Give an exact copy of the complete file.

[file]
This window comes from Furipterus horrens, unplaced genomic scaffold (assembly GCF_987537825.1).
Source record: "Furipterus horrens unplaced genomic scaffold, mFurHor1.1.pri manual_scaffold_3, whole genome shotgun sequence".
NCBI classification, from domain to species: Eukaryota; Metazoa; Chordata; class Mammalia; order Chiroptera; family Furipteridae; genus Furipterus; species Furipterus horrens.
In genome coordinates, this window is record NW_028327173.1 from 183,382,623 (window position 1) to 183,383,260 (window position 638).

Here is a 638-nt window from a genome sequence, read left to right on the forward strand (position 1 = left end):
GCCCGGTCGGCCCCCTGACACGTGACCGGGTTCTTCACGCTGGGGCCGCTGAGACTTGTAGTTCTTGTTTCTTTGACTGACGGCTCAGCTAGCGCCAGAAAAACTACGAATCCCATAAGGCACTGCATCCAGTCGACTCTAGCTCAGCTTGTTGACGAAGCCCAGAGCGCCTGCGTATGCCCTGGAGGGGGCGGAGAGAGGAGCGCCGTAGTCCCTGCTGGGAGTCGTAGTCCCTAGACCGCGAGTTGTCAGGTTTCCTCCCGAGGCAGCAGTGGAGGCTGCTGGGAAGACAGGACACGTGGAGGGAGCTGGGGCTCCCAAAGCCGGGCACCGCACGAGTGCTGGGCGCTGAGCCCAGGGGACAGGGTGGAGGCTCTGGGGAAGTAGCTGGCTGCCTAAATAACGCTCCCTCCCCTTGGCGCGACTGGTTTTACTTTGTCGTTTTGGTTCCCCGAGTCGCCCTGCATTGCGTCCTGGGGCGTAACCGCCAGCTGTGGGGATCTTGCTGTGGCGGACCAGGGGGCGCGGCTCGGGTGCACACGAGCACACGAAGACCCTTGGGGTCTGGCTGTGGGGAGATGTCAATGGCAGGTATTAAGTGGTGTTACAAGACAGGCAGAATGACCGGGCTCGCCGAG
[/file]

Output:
This window comes from Furipterus horrens, unplaced genomic scaffold (assembly GCF_987537825.1).
Source record: "Furipterus horrens unplaced genomic scaffold, mFurHor1.1.pri manual_scaffold_3, whole genome shotgun sequence".
NCBI classification, from domain to species: Eukaryota; Metazoa; Chordata; class Mammalia; order Chiroptera; family Furipteridae; genus Furipterus; species Furipterus horrens.
In genome coordinates, this window is record NW_028327173.1 from 183,382,623 (window position 1) to 183,383,260 (window position 638).

Here is a 638-nt window from a genome sequence, read left to right on the forward strand (position 1 = left end):
GCCCGGTCGGCCCCCTGACACGTGACCGGGTTCTTCACGCTGGGGCCGCTGAGACTTGTAGTTCTTGTTTCTTTGACTGACGGCTCAGCTAGCGCCAGAAAAACTACGAATCCCATAAGGCACTGCATCCAGTCGACTCTAGCTCAGCTTGTTGACGAAGCCCAGAGCGCCTGCGTATGCCCTGGAGGGGGCGGAGAGAGGAGCGCCGTAGTCCCTGCTGGGAGTCGTAGTCCCTAGACCGCGAGTTGTCAGGTTTCCTCCCGAGGCAGCAGTGGAGGCTGCTGGGAAGACAGGACACGTGGAGGGAGCTGGGGCTCCCAAAGCCGGGCACCGCACGAGTGCTGGGCGCTGAGCCCAGGGGACAGGGTGGAGGCTCTGGGGAAGTAGCTGGCTGCCTAAATAACGCTCCCTCCCCTTGGCGCGACTGGTTTTACTTTGTCGTTTTGGTTCCCCGAGTCGCCCTGCATTGCGTCCTGGGGCGTAACCGCCAGCTGTGGGGATCTTGCTGTGGCGGACCAGGGGGCGCGGCTCGGGTGCACACGAGCACACGAAGACCCTTGGGGTCTGGCTGTGGGGAGATGTCAATGGCAGGTATTAAGTGGTGTTACAAGACAGGCAGAATGACCGGGCTCGCCGAG